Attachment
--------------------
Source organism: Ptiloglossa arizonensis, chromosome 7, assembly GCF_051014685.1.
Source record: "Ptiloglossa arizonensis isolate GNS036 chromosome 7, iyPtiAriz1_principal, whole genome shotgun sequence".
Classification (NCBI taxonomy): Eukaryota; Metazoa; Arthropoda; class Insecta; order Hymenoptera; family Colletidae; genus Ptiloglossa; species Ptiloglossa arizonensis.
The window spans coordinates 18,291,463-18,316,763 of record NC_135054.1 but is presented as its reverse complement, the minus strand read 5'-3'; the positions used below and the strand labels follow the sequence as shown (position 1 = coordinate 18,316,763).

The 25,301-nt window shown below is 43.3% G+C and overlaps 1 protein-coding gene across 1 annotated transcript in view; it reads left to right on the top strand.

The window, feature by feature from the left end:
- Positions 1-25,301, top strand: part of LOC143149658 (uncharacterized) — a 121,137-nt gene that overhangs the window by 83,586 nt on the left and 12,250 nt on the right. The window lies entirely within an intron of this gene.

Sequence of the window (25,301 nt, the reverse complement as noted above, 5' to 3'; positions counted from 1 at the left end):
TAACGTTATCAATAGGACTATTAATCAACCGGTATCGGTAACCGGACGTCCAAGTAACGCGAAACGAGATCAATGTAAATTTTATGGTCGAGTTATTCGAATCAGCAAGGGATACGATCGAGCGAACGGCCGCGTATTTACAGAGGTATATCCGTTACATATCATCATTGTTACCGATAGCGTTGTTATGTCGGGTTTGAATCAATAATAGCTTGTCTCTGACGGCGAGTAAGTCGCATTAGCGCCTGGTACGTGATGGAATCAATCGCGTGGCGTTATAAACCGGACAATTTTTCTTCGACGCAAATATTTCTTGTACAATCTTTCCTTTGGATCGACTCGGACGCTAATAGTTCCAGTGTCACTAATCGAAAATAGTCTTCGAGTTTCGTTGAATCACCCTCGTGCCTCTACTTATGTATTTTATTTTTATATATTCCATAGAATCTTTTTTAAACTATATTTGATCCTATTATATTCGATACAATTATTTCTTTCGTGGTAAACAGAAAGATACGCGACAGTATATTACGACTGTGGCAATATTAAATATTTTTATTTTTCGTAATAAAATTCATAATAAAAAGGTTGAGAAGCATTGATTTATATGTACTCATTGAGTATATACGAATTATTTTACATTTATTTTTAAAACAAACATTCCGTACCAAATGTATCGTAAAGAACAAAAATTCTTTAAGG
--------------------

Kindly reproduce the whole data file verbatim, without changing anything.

Source organism: Ptiloglossa arizonensis, chromosome 7, assembly GCF_051014685.1.
Source record: "Ptiloglossa arizonensis isolate GNS036 chromosome 7, iyPtiAriz1_principal, whole genome shotgun sequence".
Classification (NCBI taxonomy): Eukaryota; Metazoa; Arthropoda; class Insecta; order Hymenoptera; family Colletidae; genus Ptiloglossa; species Ptiloglossa arizonensis.
The window spans coordinates 18,291,463-18,316,763 of record NC_135054.1 but is presented as its reverse complement, the minus strand read 5'-3'; the positions used below and the strand labels follow the sequence as shown (position 1 = coordinate 18,316,763).

The 25,301-nt window shown below is 43.3% G+C and overlaps 1 protein-coding gene across 1 annotated transcript in view; it reads left to right on the top strand.

The window, feature by feature from the left end:
- Positions 1-25,301, top strand: part of LOC143149658 (uncharacterized) — a 121,137-nt gene that overhangs the window by 83,586 nt on the left and 12,250 nt on the right. The window lies entirely within an intron of this gene.

Sequence of the window (25,301 nt, the reverse complement as noted above, 5' to 3'; positions counted from 1 at the left end):
TAACGTTATCAATAGGACTATTAATCAACCGGTATCGGTAACCGGACGTCCAAGTAACGCGAAACGAGATCAATGTAAATTTTATGGTCGAGTTATTCGAATCAGCAAGGGATACGATCGAGCGAACGGCCGCGTATTTACAGAGGTATATCCGTTACATATCATCATTGTTACCGATAGCGTTGTTATGTCGGGTTTGAATCAATAATAGCTTGTCTCTGACGGCGAGTAAGTCGCATTAGCGCCTGGTACGTGATGGAATCAATCGCGTGGCGTTATAAACCGGACAATTTTTCTTCGACGCAAATATTTCTTGTACAATCTTTCCTTTGGATCGACTCGGACGCTAATAGTTCCAGTGTCACTAATCGAAAATAGTCTTCGAGTTTCGTTGAATCACCCTCGTGCCTCTACTTATGTATTTTATTTTTATATATTCCATAGAATCTTTTTTAAACTATATTTGATCCTATTATATTCGATACAATTATTTCTTTCGTGGTAAACAGAAAGATACGCGACAGTATATTACGACTGTGGCAATATTAAATATTTTTATTTTTCGTAATAAAATTCATAATAAAAAGGTTGAGAAGCATTGATTTATATGTACTCATTGAGTATATACGAATTATTTTACATTTATTTTTAAAACAAACATTCCGTACCAAATGTATCGTAAAGAACAAAAATTCTTTAAGG